Kona Coffee Country

on Hawaii’s Big Island

article and images by Carole Terwilliger Meyers

bean picker at Kona Coffee Living History Farm on Hawaii's Big Island
bean picker at Kona Coffee Living History Farm
on Hawaii’s Big Island

Mark Twain slept here

When you finally tire of lazing on a perfect beach on the enchanting Big Island, doing nothing more than gazing out at the horizon or, if particularly energetic, perhaps reading a bit, perk up with a leisurely drive into the scenic Kona coffee country found along the old Mamalahoa Highway (it is sometimes referred to now as Highway 11).  Departing from the desolate moonscape seen around the airport, it begins about 10 miles south of Kailua-Kona where the terrain is green and lush and hilly.

Mark Twain described Kona coffee as having “a richer flavor than any other,” and most coffee connoisseurs agree.  On this excursion you’ll have the chance to learn about how this special coffee is grown and harvested, to sample some of the delicious island brew, and to get a bit of a buzz yourself while you find out what the buzz is all about.  

Coffee was introduced to Hawaii as an ornamental plant by a missionary in 1828.  By 1900 the Kona district had become a haven for Japanese immigrants escaping life on sugar plantations.  It offered them a chance at independence through owning a coffee farm.  Today there are more than 700 coffee farms in this compact area. 

With rich volcanic soil, a high elevation, seasonal rainfall, and a cloud cover in the afternoon that shades the delicate coffee cherries (each holds two beans) from the strong sun, the conditions along the Kona Coffee Belt are perfect for producing smooth Kona coffee.

coffee stops

As you drive south, the destinations below make particularly interesting stops.  Always call ahead to confirm directions and hours of operation, and note that the busy harvest season is September through December.

Sugai Kona Coffee  79-7098 Mamalahoa Hwy., in Holualoa.  Located south of the Keauhou Store and toward the ocean.  Complimentary brewed coffee. 
          This beautiful plantation has been farmed since 1910 by three generations of the same family.  It has 35 acres of coffee trees, 25 acres of macadamia nut trees, and also some avocado and lychee trees.
Kona Joe Coffee  79-7346 Mamalahoa Hwy., in Kainaliu.  Located just below and to the right of Lanakila Church.  Free coffee tasting and tour; Monday through Friday from 9 a.m. to 5 p.m. 
          No herbicides or pesticides are used on this organic farm.  Coffee cherries grow here on trellises just like grapes do in vineyards, producing up to 35 percent more berries.
Greenwell Farms  81-6581 Mamalahoa Hwy., in Kealakekua.  Located between mile marker 111 and 112.  Free coffee tasting and 20-minute farm and mill tour; Monday through Saturday from 8 a.m. to 4 p.m.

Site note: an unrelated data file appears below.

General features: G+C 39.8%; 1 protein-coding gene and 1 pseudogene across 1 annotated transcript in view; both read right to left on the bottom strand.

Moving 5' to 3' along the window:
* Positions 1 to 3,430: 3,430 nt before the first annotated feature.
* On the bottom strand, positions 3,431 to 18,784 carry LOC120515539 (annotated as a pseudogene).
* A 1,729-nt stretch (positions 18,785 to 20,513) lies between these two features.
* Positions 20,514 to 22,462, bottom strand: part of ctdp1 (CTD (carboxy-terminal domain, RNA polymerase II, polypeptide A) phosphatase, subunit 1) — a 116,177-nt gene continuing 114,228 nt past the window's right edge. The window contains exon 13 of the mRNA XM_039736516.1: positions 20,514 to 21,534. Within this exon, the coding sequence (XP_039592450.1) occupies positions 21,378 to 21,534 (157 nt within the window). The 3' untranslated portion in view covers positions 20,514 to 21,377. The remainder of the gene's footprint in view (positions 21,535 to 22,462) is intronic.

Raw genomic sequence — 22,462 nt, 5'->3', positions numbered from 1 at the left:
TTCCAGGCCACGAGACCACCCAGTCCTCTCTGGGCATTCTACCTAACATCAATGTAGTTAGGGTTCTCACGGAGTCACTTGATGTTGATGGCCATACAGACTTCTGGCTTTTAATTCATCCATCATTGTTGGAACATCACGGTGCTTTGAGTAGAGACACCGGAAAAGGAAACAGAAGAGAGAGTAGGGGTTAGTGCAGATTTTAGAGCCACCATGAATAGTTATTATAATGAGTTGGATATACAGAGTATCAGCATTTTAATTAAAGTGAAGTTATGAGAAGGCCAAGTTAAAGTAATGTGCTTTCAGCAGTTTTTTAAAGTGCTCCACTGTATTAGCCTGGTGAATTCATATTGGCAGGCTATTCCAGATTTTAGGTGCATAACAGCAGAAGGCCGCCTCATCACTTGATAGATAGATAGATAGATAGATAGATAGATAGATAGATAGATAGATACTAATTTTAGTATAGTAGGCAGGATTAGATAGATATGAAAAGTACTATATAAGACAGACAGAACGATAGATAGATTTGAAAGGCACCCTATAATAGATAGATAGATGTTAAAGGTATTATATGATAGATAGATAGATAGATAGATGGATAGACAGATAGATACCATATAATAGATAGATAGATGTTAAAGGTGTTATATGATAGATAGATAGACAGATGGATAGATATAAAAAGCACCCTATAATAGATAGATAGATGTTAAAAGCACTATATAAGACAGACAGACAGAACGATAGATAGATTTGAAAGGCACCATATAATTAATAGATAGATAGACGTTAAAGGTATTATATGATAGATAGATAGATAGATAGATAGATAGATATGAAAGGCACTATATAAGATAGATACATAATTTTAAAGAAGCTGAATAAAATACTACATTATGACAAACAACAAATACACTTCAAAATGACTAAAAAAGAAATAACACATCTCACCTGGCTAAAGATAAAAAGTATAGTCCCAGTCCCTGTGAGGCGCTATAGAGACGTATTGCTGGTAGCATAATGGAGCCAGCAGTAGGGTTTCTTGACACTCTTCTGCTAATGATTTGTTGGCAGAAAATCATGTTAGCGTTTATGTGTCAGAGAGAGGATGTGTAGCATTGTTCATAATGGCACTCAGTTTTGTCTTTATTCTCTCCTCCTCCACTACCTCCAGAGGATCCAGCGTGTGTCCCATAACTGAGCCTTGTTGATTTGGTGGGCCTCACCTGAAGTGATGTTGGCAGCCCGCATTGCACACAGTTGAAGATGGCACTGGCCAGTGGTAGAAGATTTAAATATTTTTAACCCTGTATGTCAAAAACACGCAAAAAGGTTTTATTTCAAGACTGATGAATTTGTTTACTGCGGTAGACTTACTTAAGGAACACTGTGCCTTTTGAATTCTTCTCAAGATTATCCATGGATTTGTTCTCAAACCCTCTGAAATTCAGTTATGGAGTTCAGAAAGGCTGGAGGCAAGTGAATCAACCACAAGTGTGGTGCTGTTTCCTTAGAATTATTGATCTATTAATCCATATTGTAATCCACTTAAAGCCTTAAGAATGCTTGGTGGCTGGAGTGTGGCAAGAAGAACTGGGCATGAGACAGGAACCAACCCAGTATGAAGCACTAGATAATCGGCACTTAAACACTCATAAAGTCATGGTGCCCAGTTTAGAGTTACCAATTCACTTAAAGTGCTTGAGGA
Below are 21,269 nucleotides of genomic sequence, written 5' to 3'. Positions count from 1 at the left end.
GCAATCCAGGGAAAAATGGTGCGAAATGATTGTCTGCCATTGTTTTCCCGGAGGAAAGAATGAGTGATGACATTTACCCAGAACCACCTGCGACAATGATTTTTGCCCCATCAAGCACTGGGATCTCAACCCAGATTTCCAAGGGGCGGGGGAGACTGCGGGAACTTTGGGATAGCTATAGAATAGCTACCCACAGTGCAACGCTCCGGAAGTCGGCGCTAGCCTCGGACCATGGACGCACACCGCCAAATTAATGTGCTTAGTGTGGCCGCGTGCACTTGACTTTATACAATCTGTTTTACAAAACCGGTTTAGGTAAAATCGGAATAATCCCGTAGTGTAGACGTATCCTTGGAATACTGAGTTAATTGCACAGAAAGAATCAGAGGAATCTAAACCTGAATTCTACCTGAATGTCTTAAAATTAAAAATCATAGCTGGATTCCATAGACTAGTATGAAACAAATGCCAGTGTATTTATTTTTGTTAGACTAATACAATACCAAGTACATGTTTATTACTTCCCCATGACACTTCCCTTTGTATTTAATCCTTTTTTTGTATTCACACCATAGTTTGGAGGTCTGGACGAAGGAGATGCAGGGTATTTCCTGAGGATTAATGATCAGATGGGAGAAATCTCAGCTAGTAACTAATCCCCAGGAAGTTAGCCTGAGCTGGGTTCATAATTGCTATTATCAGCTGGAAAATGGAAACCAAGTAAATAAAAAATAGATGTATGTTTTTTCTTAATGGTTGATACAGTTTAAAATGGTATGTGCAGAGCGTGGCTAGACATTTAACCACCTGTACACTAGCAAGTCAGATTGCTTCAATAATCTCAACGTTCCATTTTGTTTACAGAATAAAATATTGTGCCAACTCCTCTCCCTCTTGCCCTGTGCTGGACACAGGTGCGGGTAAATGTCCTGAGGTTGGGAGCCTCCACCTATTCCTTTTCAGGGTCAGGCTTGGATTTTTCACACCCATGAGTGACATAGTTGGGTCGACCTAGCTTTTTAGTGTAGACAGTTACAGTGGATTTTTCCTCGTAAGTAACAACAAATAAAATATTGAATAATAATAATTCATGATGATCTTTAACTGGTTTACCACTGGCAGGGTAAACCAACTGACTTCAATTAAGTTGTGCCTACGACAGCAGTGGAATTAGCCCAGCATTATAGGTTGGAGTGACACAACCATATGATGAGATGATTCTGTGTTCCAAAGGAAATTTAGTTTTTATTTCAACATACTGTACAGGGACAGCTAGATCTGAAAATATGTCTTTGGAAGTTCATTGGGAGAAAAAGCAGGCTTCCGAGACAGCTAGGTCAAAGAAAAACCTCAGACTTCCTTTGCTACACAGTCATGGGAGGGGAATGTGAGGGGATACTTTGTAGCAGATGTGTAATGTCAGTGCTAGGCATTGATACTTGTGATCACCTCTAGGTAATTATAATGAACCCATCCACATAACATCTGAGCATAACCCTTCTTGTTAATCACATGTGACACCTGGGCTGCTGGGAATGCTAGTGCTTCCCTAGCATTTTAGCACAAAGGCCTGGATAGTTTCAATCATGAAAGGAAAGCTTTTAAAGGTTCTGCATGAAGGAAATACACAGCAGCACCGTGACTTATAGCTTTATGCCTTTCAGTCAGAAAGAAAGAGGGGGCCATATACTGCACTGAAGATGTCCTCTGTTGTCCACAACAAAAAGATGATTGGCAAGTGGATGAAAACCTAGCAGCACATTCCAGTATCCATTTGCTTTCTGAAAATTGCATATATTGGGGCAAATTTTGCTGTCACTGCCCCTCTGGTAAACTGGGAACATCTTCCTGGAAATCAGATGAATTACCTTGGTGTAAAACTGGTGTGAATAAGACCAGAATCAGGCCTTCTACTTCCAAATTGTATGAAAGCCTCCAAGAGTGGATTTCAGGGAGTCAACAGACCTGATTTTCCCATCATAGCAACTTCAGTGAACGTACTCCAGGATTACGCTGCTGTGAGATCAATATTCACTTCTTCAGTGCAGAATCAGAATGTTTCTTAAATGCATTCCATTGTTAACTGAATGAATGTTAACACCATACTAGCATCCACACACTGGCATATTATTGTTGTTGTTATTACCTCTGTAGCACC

General Manager Tom Greenwell says, “We base our business on the same principles that my great-grandfather, Henry Nicholas Greenwell, used when he first began exporting Kona coffee from Greenwell Farms back in the 1870s.  Like him, we believe the final quality of the coffee from Greenwell Farms should be the finest quality Kona coffee possible.”
Kona Coffee Living History Farm  82-6199 Mamalahoa Hwy., in Kealakekua.  Located across from mile marker 110.  Tours on the hour Monday through Friday from 9 a.m. to 1 p.m.; reservations required; adults $15, under 13 $10. 
          Sponsored by the Kona Historical Society, guided one-hour living history tours of the historical Uchida family farm take you to the orchards, farm house, gardens, and processing mill.  You’ll see how coffee was grown and processed in the 1920s and ‘30s and meet Tuffy the donkey, known as a “Kona nightengale” because of its braying.  After, sample the farm’s sun-dried 100% Kona coffee, macademia nuts, and seasonal fruit.
Lions’ Gate Kona Coffee Farm and B&B  On Mamalahoa Hwy., in Honaunau.  Located at mile marker 105.  Call for hours. 
          In business since 1993, this farm’s busiest season is November through February–when fragrant “kona snow” coffee blossoms deliciously perfume gentle breezes.  Macademia nuts are also grown here. 
          Overnight guests wake up to birdsong and a bountiful breakfast of tropical and exotic fruits plus the farm’s own macadamia nuts and Kona coffee.  Facilities include an outdoor hot tub with ocean view.

annual coffee festival

Each year in early November the Kona Coffee Cultural Festival percolates with delicious ethnic foods and colorful dances and music.  In a salute to the 175+-year Kona coffee heritage, events are scheduled from the sandy shores of Kailua Bay to the verdant coffee fields along the slopes of Mount Hualalai.  Festivities include a lantern parade, coffee-picking contest, and a judging for the best Kona coffee.  A detailed Kona Coffee Country driving map available at website. 

more information

Hawaii Tourism Authority

(www.berkeleyandbeyond2.com; copyright Carole Terwilliger Meyers)